It is a gorgeous frame ...not in the last place because of its gloss red colour. The craftmanship is something you will appreciate when you look more closely.
Tubing is by Columbus (probably SL or SP), dropouts are by Campagnolo and lugs are by Cinelli. Or at least I am quite sure on the later, but 100%. Let me know if you are of another opinion.
Detail: The "Zieleman" on top the stays it is made by the younger Ko Zieleman, the son. "KZ" (like on my black one) denotes the old KZ.
Of course the frame has a typical Dutch criterium style geometry. Makes a very fast bike.
Okay, the Mountainbike now.
A month ago I went to Amsterdam, to the old shop from Ko Zieleman. Nowadays it is a kind of very little bicycle repair shop by a family member. No idea how long it will exist this way. Anyway, there was one NOS frame left still: A mountainbike-frame. The frame was an experiment by Ko Zieleman to see whether producing mountainframes could be something for him. Few were made. It probably didn't catch on for the same reason why it didn't catch on with Colnago, Pinarello and for as far I know all the MTB attempts by traditional roadbike builders. After talking on Zieleman, nowadays cycling and 'the good old days', we opened negotiations. I were able to get my hands on the mountain beast.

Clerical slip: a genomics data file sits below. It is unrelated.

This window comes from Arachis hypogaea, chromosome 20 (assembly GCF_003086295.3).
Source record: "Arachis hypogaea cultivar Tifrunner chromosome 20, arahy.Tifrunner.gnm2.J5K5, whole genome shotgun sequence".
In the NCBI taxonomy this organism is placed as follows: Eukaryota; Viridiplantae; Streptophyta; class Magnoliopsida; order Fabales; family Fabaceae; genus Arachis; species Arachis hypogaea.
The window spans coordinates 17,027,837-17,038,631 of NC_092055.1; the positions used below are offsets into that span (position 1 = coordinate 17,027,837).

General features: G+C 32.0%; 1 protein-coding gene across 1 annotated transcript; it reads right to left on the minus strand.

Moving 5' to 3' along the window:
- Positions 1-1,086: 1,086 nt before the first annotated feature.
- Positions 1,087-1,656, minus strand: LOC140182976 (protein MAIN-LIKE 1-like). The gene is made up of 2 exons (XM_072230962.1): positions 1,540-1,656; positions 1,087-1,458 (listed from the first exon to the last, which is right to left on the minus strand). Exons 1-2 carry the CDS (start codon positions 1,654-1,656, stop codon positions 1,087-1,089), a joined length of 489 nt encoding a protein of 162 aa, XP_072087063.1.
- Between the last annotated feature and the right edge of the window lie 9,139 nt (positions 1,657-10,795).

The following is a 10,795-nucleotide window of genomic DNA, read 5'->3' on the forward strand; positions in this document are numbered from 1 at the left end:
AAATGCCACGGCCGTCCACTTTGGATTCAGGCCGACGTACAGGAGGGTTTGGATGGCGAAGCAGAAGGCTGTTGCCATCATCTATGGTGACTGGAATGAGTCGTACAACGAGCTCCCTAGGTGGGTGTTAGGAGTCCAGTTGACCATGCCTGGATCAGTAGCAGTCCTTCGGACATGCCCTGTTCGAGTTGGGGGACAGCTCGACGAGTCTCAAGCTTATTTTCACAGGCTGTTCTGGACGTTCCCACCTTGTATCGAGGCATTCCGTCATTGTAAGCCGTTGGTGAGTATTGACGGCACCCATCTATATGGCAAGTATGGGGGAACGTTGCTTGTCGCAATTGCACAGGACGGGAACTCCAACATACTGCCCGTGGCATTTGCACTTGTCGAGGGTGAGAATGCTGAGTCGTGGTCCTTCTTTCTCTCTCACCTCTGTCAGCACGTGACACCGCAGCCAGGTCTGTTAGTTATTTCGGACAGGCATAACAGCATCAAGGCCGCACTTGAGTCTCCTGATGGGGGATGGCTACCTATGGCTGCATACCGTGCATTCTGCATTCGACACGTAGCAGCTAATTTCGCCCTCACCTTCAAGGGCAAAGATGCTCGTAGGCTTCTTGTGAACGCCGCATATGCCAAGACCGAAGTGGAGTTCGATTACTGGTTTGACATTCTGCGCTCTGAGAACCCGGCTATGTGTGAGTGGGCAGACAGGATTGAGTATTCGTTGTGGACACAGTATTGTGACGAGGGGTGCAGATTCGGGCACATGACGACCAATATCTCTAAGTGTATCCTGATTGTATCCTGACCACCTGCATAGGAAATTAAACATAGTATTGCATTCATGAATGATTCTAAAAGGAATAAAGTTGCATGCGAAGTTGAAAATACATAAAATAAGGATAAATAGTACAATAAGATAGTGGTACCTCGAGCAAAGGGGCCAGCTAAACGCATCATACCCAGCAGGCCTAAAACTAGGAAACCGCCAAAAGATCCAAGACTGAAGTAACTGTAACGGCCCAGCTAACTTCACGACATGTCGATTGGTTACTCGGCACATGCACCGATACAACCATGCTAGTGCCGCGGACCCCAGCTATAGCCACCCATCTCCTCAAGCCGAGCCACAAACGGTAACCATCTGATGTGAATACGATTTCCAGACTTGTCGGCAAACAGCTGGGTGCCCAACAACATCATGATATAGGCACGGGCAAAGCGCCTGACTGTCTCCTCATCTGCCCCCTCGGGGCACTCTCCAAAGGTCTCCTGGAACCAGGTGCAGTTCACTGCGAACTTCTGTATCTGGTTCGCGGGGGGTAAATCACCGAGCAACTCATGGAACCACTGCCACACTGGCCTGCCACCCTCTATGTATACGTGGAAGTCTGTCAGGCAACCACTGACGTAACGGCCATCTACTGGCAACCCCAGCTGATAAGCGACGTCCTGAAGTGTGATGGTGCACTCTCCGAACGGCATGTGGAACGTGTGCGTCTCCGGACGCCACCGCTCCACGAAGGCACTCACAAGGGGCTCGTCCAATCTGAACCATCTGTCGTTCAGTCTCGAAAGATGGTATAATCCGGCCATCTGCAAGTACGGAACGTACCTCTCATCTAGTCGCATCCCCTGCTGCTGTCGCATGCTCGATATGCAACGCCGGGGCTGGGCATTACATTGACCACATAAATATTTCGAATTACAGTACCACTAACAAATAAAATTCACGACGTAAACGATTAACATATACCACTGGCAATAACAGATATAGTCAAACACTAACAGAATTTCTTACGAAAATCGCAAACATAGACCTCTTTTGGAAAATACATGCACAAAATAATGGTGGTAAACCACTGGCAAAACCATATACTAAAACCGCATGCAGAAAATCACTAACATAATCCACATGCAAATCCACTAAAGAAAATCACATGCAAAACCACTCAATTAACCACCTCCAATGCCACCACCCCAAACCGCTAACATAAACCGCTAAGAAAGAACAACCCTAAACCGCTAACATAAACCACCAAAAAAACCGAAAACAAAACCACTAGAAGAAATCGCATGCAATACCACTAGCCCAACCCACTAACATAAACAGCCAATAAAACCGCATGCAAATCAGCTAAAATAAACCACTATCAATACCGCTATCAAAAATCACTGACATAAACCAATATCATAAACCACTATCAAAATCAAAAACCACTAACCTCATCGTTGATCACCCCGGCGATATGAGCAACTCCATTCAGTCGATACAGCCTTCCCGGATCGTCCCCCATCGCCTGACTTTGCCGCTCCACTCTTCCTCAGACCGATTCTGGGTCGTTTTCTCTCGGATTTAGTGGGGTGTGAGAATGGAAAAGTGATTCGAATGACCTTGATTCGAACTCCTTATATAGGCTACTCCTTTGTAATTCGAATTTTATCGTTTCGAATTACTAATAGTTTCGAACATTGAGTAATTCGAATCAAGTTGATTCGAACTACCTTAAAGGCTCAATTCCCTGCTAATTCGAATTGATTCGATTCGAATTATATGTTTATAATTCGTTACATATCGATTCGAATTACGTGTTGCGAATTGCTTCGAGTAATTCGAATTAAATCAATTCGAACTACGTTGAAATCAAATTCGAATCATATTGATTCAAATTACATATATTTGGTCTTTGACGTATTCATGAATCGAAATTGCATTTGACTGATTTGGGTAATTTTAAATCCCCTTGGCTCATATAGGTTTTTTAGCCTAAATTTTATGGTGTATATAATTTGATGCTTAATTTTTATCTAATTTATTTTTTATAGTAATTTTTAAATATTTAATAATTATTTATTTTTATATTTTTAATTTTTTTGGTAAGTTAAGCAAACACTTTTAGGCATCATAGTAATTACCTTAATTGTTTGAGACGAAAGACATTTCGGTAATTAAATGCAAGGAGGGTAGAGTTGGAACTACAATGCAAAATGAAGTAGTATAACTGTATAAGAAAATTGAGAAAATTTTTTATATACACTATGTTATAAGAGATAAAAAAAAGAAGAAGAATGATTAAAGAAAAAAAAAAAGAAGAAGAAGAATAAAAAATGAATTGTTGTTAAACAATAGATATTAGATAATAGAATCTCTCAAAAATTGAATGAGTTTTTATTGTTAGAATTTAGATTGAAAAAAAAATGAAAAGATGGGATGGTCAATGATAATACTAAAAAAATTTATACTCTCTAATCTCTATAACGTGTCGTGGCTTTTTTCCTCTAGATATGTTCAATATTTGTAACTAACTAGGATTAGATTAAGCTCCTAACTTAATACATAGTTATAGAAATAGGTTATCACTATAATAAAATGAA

You can see it is a frame by a roadbike builder. Quite much like the earliest (not the later junk) Colnago off road bikes. The Zieleman is neatly made with subtle transitions, sophisticated chainstay bridges, metal headbadge and even fluted tubing, but I am not a big fan of all the eyelets. Sure nice I could ever decide to make a more touring/randonneur orientated bike of it, but I normally use my bikes as performance bike and eyelets doesn't help performance looks. The angles look quite flat and (typical Zieleman!) paralel.
It has an expressive typical early 90s paintscheme. A green to purple fade on black.
The year it is built is most likely 1990.
The beast officially has no modelname, but let's call it 'Offroad Special'
Next two pics >
The fade & the flutes.
3rd pic >>
No hollow steerer used, but a cylindric part that has been machined to fit a stem and fender. Probably Ko wasn't sure about the sturdyness of a traditional hollow steerer in severe rough terrain conditions.
I started my active cycling live as mountainbiker, so this is for me a nice piece to have acquired: Zieleman & Mountainbike.